Hiking, especially in the beautiful Chihuahuan Desert, can be a real pleasure but only if you follow some basic precautions and plan ahead:
What to wear
As with hiking or walking anywhere, you want to be sure that you wear the correct shoes or boots, wear clothing that protects you from potential environmental hazards such as thorny and prickly plants, bug bites, sunburn, even snake bites which are extremely rare. Sturdy footwear and proper socks protect you from foot and leg injuries. Use sunscreen lotion with the Skin Cancer Foundation Seal of Recommendation and carry or wear additional clothing in case the weather should turn cold. Use a hiking stick to help your balance.
Take lots of water
Most importantly, carry more water than you can possibly need. It will get lighter and lighter as you hike. Carrying enough water is particularly critical when hiking in the El Paso region during the hot summer. Have adequate first aid on hand and any prescription or over the counter medicines in case the hike is unexpectedly delayed. It is always best to start and end hikes during the cooler parts of the day. Nevertheless, be prepared in case your hike goes longer or gets delayed.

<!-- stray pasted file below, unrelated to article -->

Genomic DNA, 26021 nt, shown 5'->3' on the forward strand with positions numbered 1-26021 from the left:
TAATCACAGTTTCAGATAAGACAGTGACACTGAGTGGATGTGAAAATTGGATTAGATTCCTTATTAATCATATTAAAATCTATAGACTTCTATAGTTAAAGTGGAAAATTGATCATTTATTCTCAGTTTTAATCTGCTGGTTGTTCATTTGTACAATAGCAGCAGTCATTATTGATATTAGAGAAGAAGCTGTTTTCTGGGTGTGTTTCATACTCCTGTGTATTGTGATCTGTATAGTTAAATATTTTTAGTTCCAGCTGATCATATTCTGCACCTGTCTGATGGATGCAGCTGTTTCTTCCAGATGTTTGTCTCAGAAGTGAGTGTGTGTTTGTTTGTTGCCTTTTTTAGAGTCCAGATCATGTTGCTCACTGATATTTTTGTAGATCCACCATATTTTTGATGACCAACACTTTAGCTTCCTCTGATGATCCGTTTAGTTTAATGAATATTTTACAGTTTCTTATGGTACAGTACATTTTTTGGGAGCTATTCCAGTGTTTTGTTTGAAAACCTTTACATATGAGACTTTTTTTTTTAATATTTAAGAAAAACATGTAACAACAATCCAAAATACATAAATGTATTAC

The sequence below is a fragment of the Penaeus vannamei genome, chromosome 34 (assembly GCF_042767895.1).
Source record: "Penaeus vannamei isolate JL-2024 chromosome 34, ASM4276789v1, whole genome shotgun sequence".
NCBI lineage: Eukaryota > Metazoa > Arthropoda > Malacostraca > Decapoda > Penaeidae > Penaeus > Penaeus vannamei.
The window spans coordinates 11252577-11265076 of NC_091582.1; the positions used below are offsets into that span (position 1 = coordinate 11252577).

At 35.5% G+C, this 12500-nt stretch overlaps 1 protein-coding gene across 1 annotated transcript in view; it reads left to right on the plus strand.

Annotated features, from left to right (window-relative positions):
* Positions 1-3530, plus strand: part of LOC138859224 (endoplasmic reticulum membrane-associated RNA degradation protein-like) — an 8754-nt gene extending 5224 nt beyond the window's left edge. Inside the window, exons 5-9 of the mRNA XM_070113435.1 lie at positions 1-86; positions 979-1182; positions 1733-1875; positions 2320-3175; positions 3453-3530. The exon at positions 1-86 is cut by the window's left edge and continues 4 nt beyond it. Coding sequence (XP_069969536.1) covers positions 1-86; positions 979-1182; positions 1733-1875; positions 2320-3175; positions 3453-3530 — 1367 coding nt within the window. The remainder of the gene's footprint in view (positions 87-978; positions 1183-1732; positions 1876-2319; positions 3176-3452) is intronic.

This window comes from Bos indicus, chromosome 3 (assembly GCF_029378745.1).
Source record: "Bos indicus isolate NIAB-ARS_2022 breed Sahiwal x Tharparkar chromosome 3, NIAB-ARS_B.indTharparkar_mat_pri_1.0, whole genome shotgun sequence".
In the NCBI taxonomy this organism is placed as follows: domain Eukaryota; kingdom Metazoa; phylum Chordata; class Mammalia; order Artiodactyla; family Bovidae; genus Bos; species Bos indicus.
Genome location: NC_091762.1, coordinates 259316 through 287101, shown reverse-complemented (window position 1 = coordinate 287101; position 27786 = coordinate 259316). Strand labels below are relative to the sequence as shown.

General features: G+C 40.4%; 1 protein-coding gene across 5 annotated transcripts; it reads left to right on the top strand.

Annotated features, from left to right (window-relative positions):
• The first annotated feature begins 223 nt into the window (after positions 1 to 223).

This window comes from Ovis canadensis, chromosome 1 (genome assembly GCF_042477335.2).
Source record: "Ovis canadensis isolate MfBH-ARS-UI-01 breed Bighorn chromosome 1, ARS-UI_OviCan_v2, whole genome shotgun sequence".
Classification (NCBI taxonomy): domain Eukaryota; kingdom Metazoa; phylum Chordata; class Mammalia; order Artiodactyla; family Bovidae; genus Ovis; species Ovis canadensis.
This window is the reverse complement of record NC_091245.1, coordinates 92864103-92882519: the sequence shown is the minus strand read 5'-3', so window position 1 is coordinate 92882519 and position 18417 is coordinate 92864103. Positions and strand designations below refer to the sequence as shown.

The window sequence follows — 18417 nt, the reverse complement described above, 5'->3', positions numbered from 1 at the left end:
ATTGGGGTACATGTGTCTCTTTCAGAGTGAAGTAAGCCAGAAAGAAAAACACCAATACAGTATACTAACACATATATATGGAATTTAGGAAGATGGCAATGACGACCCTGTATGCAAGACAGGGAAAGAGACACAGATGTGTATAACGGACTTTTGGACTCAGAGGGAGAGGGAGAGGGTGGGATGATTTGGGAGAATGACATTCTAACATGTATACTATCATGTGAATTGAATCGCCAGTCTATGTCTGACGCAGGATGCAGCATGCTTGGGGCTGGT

Hike with someone
Avoid hiking alone and make sure that someone else knows your plans – and, then, stick to your plan. Take a cell phone but don’t expect it to work everywhere you go.
Know where you're going
Become familiar with the trail you are planning to use. It is best to go with someone who has made the hike before and is aware of the terrain and conditions. In addition to Celebration of Our Mountains, There are several local hiking groups that plan and lead regular outings.
Stay on the trail
Stay on the trail. Bushwhacking can get you lost and punctured. Don’t climb up or down any formation unless you are sure there is a way to get back down or up. Never go where you are not allowed.
Check the weather
Check the weather before you go and know what the prediction is. Do not hike in thunderstorms. Stay out of arroyos and canyons during rains. A trickle of rain can turn into a life-threatening flash flood in a matter of seconds. Carry some kind of collapsible rain gear with you.
Know and follow the regulations for any area. Learn about the wildlife and the plant life so you can be aware of any potential dangers. In national and state parks, use the leave no trace outdoor ethics. Take care of the environment and cherish each ecosystem. Carry a large plastic bag to carry out your trash or litter that you might find.